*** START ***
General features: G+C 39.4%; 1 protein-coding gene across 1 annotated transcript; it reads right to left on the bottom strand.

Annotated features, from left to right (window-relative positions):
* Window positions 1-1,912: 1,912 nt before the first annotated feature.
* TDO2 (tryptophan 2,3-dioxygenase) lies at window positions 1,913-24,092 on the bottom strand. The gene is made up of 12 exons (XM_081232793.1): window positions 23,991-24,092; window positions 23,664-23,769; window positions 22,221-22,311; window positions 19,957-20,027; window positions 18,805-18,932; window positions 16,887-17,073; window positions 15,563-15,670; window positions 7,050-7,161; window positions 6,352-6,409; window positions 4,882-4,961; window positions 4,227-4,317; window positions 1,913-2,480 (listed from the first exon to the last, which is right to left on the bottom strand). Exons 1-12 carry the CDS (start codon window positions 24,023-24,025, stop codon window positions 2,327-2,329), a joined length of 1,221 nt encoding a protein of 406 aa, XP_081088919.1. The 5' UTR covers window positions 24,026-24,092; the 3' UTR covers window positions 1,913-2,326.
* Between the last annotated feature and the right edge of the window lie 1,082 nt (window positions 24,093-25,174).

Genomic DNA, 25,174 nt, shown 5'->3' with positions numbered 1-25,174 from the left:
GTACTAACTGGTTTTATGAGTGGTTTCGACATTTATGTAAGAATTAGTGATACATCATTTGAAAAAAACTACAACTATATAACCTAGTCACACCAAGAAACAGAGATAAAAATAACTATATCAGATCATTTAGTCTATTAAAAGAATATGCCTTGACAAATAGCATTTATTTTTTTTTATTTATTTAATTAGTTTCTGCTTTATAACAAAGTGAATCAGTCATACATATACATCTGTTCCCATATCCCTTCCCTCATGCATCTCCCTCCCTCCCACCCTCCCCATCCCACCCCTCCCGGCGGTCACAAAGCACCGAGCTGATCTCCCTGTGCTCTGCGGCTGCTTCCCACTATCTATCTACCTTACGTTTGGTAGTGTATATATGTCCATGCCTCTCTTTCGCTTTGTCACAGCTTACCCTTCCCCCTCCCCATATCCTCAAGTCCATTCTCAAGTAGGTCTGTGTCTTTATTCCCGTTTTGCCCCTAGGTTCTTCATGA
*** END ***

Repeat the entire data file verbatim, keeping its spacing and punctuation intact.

General features: G+C 39.4%; 1 protein-coding gene across 1 annotated transcript; it reads right to left on the bottom strand.

Annotated features, from left to right (window-relative positions):
* Window positions 1-1,912: 1,912 nt before the first annotated feature.
* TDO2 (tryptophan 2,3-dioxygenase) lies at window positions 1,913-24,092 on the bottom strand. The gene is made up of 12 exons (XM_081232793.1): window positions 23,991-24,092; window positions 23,664-23,769; window positions 22,221-22,311; window positions 19,957-20,027; window positions 18,805-18,932; window positions 16,887-17,073; window positions 15,563-15,670; window positions 7,050-7,161; window positions 6,352-6,409; window positions 4,882-4,961; window positions 4,227-4,317; window positions 1,913-2,480 (listed from the first exon to the last, which is right to left on the bottom strand). Exons 1-12 carry the CDS (start codon window positions 24,023-24,025, stop codon window positions 2,327-2,329), a joined length of 1,221 nt encoding a protein of 406 aa, XP_081088919.1. The 5' UTR covers window positions 24,026-24,092; the 3' UTR covers window positions 1,913-2,326.
* Between the last annotated feature and the right edge of the window lie 1,082 nt (window positions 24,093-25,174).

Genomic DNA, 25,174 nt, shown 5'->3' with positions numbered 1-25,174 from the left:
GTACTAACTGGTTTTATGAGTGGTTTCGACATTTATGTAAGAATTAGTGATACATCATTTGAAAAAAACTACAACTATATAACCTAGTCACACCAAGAAACAGAGATAAAAATAACTATATCAGATCATTTAGTCTATTAAAAGAATATGCCTTGACAAATAGCATTTATTTTTTTTTATTTATTTAATTAGTTTCTGCTTTATAACAAAGTGAATCAGTCATACATATACATCTGTTCCCATATCCCTTCCCTCATGCATCTCCCTCCCTCCCACCCTCCCCATCCCACCCCTCCCGGCGGTCACAAAGCACCGAGCTGATCTCCCTGTGCTCTGCGGCTGCTTCCCACTATCTATCTACCTTACGTTTGGTAGTGTATATATGTCCATGCCTCTCTTTCGCTTTGTCACAGCTTACCCTTCCCCCTCCCCATATCCTCAAGTCCATTCTCAAGTAGGTCTGTGTCTTTATTCCCGTTTTGCCCCTAGGTTCTTCATGA